Why Turkey and America Cannot Compromise in Syria
Source:Foreign Policy Research Institute Date:03May2019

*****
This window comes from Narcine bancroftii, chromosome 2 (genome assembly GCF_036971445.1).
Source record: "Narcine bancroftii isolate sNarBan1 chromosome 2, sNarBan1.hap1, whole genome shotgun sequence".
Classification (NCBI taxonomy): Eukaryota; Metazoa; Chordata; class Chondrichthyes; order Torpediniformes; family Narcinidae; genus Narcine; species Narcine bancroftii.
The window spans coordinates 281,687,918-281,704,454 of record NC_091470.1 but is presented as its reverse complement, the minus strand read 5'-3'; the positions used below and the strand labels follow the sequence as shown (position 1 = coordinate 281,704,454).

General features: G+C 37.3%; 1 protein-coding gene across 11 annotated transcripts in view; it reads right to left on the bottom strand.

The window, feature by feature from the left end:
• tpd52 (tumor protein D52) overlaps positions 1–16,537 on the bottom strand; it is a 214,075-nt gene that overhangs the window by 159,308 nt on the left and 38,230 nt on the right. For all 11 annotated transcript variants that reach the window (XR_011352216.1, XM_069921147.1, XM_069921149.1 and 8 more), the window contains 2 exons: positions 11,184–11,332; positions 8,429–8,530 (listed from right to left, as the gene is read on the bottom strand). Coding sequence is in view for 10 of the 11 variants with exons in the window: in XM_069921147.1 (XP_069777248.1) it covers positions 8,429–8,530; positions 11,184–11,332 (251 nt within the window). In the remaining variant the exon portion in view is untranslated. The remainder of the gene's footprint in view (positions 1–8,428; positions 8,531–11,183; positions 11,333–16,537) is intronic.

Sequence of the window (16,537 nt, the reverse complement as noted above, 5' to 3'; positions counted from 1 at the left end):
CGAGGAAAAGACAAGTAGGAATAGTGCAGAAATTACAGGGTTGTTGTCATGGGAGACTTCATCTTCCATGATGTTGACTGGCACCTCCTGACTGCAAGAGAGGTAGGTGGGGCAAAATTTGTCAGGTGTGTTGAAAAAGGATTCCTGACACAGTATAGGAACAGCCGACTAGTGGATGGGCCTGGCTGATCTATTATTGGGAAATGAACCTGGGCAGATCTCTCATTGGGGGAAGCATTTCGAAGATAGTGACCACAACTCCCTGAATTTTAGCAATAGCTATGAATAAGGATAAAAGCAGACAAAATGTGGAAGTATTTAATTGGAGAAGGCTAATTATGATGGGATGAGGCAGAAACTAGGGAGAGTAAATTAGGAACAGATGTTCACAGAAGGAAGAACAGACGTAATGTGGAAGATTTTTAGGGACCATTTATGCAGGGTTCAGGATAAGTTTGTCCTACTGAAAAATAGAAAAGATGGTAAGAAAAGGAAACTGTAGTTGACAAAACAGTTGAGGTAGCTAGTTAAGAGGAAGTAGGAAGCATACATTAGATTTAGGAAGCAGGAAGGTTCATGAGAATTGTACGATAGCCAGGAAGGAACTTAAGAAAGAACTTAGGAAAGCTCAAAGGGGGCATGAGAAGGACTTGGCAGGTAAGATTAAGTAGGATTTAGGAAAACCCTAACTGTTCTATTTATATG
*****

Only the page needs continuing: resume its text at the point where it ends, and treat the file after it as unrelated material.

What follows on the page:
After three days of talks in Turkey, representatives from Washington and Ankara failed to reach agreement on the terms of a proposed safe zone in northeastern Syria. The two sides, treaty allies since 1952, share such widely divergent interests in Syria that compromise appears exceedingly difficult, if not impossible. The reasons for these divergent interests are often described as an outcome of a half-hearted American intervention in Syria, where a small and limited military operation to oust the Islamic State resulted in a military partnership with the Kurdistan Workers’ Party (PKK) affiliate in Syria, the Peoples’ Protection Units (YPG). The YPG is the core component of the U.S.-supported Syrian Democratic Forces (SDF), the militia that Washington depends on to hold the territory taken from Islamic State. This is only half the story and does not capture the nuance of the slow and painful deterioration of Turkish-American relations.